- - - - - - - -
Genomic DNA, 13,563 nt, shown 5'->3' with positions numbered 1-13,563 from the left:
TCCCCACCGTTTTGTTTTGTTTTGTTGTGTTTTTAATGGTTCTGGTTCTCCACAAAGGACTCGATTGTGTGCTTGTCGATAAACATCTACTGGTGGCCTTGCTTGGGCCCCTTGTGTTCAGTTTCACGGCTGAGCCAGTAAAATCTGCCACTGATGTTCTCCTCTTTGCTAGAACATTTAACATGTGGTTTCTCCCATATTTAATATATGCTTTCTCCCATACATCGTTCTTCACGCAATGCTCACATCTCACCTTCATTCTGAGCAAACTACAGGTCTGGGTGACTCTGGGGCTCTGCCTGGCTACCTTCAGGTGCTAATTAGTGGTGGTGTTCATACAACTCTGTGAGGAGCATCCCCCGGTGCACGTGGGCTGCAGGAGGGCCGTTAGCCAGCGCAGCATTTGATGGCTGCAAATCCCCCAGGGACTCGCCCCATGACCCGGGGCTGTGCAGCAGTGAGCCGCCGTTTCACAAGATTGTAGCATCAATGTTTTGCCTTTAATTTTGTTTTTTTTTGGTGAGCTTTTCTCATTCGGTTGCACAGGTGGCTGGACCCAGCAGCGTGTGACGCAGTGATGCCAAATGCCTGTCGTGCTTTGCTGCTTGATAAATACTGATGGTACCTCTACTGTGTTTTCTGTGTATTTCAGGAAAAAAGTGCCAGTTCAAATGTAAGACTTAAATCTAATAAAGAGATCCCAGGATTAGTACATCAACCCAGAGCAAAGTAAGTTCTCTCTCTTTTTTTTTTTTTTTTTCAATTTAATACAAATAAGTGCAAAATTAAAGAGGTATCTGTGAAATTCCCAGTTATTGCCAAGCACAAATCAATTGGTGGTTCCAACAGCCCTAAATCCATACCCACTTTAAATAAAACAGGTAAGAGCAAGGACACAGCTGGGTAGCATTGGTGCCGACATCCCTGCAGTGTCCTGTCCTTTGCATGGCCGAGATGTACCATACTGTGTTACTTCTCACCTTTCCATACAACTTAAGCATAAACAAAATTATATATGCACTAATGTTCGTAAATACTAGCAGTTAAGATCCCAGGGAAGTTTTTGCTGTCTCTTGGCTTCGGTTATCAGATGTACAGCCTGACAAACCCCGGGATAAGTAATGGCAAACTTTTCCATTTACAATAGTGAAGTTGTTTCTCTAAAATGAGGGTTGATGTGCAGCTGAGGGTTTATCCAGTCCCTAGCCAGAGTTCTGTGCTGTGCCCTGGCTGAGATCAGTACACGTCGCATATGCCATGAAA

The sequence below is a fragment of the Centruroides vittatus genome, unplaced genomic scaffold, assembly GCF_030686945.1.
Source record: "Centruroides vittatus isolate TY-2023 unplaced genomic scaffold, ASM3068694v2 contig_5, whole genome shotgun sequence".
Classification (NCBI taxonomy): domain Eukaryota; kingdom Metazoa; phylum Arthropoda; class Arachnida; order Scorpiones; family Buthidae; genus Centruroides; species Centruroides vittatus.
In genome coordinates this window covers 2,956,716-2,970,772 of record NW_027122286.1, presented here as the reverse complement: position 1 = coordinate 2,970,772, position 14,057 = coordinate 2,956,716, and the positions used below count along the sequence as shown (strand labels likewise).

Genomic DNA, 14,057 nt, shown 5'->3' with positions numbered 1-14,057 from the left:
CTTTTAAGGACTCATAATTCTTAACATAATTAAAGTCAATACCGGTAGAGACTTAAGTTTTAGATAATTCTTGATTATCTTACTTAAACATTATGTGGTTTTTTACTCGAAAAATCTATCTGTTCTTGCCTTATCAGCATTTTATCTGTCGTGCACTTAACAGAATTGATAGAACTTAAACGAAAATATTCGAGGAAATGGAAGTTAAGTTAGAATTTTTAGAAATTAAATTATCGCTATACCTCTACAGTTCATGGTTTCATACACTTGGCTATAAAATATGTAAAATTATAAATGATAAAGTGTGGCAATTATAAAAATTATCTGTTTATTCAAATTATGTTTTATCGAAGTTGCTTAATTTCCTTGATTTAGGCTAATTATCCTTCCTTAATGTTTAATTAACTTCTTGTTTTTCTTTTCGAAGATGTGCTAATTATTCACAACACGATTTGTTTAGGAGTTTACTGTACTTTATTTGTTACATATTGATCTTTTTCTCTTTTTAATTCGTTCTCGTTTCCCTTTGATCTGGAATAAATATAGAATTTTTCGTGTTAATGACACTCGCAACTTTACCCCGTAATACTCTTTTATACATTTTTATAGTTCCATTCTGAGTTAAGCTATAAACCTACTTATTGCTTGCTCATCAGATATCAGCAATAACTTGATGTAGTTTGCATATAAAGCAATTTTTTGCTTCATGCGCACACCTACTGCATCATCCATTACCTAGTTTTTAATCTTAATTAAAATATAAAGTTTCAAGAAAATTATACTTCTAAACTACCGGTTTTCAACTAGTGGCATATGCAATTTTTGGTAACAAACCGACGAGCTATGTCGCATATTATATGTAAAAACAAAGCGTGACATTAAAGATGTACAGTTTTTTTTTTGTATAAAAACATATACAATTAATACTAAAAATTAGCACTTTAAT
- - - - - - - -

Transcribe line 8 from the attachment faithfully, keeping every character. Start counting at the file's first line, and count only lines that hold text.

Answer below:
CTTTTAAGGACTCATAATTCTTAACATAATTAAAGTCAATACCGGTAGAGACTTAAGTTTTAGATAATTCTTGATTATCTTACTTAAACATTATGTGGTTTTTTACTCGAAAAATCTATCTGTTCTTGCCTTATCAGCATTTTATCTGTCGTGCACTTAACAGAATTGATAGAACTTAAACGAAAATATTCGAGGAAATGGAAGTTAAGTTAGAATTTTTAGAAATTAAATTATCGCTATACCTCTACAGTTCATGGTTTCATACACTTGGCTATAAAATATGTAAAATTATAAATGATAAAGTGTGGCAATTATAAAAATTATCTGTTTATTCAAATTATGTTTTATCGAAGTTGCTTAATTTCCTTGATTTAGGCTAATTATCCTTCCTTAATGTTTAATTAACTTCTTGTTTTTCTTTTCGAAGATGTGCTAATTATTCACAACACGATTTGTTTAGGAGTTTACTGTACTTTATTTGTTACATATTGATCTTTTTCTCTTTTTAATTCGTTCTCGTTTCCCTTTGATCTGGAATAAATATAGAATTTTTCGTGTTAATGACACTCGCAACTTTACCCCGTAATACTCTTTTATACATTTTTATAGTTCCATTCTGAGTTAAGCTATAAACCTACTTATTGCTTGCTCATCAGATATCAGCAATAACTTGATGTAGTTTGCATATAAAGCAATTTTTTGCTTCATGCGCACACCTACTGCATCATCCATTACCTAGTTTTTAATCTTAATTAAAATATAAAGTTTCAAGAAAATTATACTTCTAAACTACCGGTTTTCAACTAGTGGCATATGCAATTTTTGGTAACAAACCGACGAGCTATGTCGCATATTATATGTAAAAACAAAGCGTGACATTAAAGATGTACAGTTTTTTTTTTGTATAAAAACATATACAATTAATACTAAAAATTAGCACTTTAAT